It opened in June of 1977. I first visited on July 3rd a few weeks after it opened, because it was the perfect vantage point for the Independence Eve fireworks. One of the bartenders (I call him Jimmy the Curmudgeon) was throwing sparklers and one hit me on my cheek. All of a sudden a man ran up to me with a napkin full of ice and made sure I was ok. It turned out to be the owner - Michael "Buzzy" O'Keeffe. He graciously told me that I was welcome to come anytime and so I have. He now refers to me as "his oldest living customer". He donates "Dinner for Two at the River Café" to the Saint Paul's Episcopal Church Auction every year (God bless his Roman Soul!). What a bidding war that generates!

I usually go there on Sunday afternoons after church. I have my own glass (an Elsa Perreti brandy snifter from Tiffany's with no stem and an imprint for my thumb) which stays there behind the bar. Actually I have had several over the years, as they get broken every once and a while; the current one is not engraved. And my own signature cocktail - a white wine spritzer with grapefruit juice and bitters and a wedge of lemon. It looks very elegant in my glass. I also go on Thanksgiving Day, after feeding the folks at Heuss House, Christmas Day, New Year's Eve, New Year's Day and Fourth of July when there are fireworks in lower Manhattan.

I have attended wakes, weddings, and funerals for fellow patrons and the staff. I usually stop in on my birthday (which I share with one of the maitres d'). After my disabling accident in 1980 (in a bright blue cast from my toes to my hip), and after my hip replacement, I left the respective hospitals and went directly to the River Café, where they treated me royally. A couple of times when my mother was looking for me, she called there to find me. It became a joke: I'd walk in and he the hostess would tell me that the maitre d' had a message for me and it would be "Call youmotherer!" I was there the night before my mother died. Buzzy sent a Mass Card and flowers, and when his mother died, I went to the wake.

On the first Sunday in October, I go to the River Café with my menagerie after celebrating the Feast of Saint Francis up at the Cathedral Church of Saint John the Divine, and Saint Paul's in Carroll Gardens. I always offer to take Buzzy's Jack Russell Terriers to church to get blessed (smile). And while it took me three tries, I was there to look at the wounded skyline after the World Trade Center disaster. I burst into tears at the sight. I saw them setting up the fireworks display for the centennial of the Brooklyn Bridge. Sat there with the staff at the bar until 4 in the morning. Now while those fireworks were great, the best fireworks I have ever seen were the ones in 1992 celebrating the 500th anniversary of Christopher Columbus's voyage to the Verrazano Narrows; they had fireworks cascading off the bridge like a waterfall!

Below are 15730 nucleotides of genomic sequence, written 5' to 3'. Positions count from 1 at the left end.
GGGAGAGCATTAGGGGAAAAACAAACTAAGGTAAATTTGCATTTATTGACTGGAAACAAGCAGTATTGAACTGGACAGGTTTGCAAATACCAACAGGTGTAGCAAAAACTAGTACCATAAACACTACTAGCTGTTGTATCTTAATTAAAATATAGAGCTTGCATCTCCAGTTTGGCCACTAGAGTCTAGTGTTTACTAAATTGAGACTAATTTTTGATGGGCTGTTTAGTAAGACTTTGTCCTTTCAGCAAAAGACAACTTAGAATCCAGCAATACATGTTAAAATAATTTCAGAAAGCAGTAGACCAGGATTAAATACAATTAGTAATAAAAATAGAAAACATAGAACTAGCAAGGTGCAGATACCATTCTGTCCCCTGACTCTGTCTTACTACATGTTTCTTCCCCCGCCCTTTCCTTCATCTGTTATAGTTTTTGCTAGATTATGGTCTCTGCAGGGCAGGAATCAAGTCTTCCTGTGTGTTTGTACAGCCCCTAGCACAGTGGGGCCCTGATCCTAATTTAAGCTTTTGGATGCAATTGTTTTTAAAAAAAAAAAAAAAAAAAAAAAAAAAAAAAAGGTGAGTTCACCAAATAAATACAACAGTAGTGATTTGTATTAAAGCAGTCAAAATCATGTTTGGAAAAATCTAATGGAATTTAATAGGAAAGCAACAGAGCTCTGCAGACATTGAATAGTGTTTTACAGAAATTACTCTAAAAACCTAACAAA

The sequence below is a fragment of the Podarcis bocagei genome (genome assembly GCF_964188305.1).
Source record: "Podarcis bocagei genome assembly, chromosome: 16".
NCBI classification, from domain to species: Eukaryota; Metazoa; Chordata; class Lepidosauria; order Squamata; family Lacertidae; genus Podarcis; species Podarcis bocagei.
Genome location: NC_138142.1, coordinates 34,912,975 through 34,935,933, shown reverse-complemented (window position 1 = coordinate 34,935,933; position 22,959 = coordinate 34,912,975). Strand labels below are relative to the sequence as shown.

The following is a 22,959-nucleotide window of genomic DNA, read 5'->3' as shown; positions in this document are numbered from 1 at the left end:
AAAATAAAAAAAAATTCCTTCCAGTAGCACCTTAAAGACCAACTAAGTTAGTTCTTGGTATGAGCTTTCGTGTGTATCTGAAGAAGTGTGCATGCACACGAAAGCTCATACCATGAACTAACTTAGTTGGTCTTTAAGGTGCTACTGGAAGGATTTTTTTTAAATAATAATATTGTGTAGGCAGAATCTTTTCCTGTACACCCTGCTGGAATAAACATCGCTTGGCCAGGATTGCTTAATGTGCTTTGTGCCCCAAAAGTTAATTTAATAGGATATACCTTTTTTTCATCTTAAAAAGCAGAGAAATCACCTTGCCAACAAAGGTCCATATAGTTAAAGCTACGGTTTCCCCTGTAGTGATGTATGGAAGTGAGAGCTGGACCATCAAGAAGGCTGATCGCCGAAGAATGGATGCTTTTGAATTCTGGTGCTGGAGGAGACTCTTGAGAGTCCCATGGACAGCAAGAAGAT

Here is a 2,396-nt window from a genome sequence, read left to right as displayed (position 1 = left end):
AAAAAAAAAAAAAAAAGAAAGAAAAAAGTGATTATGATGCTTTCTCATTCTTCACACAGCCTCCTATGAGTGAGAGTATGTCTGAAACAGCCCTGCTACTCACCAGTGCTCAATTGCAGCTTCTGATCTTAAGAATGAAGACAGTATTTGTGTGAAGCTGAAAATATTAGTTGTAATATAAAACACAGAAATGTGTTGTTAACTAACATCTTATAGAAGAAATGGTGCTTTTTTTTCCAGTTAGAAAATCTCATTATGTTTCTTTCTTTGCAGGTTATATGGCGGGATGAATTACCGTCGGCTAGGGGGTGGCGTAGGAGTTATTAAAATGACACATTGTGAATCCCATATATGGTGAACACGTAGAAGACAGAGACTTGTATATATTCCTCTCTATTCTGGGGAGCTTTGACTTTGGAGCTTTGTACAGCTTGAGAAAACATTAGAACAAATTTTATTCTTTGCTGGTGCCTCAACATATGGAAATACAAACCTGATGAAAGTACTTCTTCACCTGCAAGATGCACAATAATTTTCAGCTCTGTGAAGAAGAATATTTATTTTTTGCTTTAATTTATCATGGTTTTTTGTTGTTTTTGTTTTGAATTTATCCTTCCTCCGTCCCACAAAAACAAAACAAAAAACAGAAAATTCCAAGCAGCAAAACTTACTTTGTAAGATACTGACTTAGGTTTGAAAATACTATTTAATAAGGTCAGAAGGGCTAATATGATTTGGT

When we had the blackout in August two years ago, I walked over the bridge and into the River Café and sat with the staff and waited for the crowds to dissipate so that I could take a bus home. When I was in graduate school and law school, I would get up early on Sunday mornings, go to the library for a bit, go to church, and then go to the River Café. I would plug in my laptop at the little table next to the piano and study.There are also a few regulars that come in on Sundays; the staff calls us "the Reprobates". Vinnie, the local undertaker who just defies description because he is THE stereotypical Italian undertaker, but he is dapper and courtly and quite the gentleman. Carmine and his father Jimmy who supply most of the produce for the kitchen. Henry, the high roller who used to come in with a different woman every week but then settled to one or two; he plays the horses and is a frequent flyer at Atlantic City. The late Rick, who owned a number of business schools. My buddies the identical twins - Harriet and Bernice who are retired schoolteachers. they live in Staten Island and often walk over the Brooklyn Bridge for exercise and attend concerts at BargeMusic which is another barge moored south of the River Café which has classical music programs.

Oh and the music! Some of the finest piano players who occasionally bring in their friends to accompany them on other instruments. They play music that I like, mostly jazz, show tunes, some classical, etc. Richard K, John, Kevin, Richard W, and of course Dom Salvador from Brazil who sometimes brings his samba band for New Year's Eve and rocks the place! I have made friends with many of the chefs. David (who now runs Burke and Donnatella), Rick (who opened Ilo, right across from Bryant Park), Patrick Clarke (Odeon, Club Med, Tavern on the Green; I went to his funeral; he died while awaiting a transplant and snuck pots and pans and foods into his hospital suite and cooked for the staff and other patients). And of course my bartenders! Michael, Jimmy the Curmudgeon, Larry Z, Scott, Ron, Anthony (who is now in real estate and is helping me sell my house), Chris, Tommy, Kai. The managers, captains, and maitres d' - Tommy (with whom I share my birthday), Jeff, Brian, Javier (who recorded an album with Dom Salvador), Scott, Paul, Eric, Celiane, Jackie, Sonia, Nick, Michael C., Patrick, Raymond, the legendary Paul Bridgewater, and Rodney and Dolph (God rest their souls).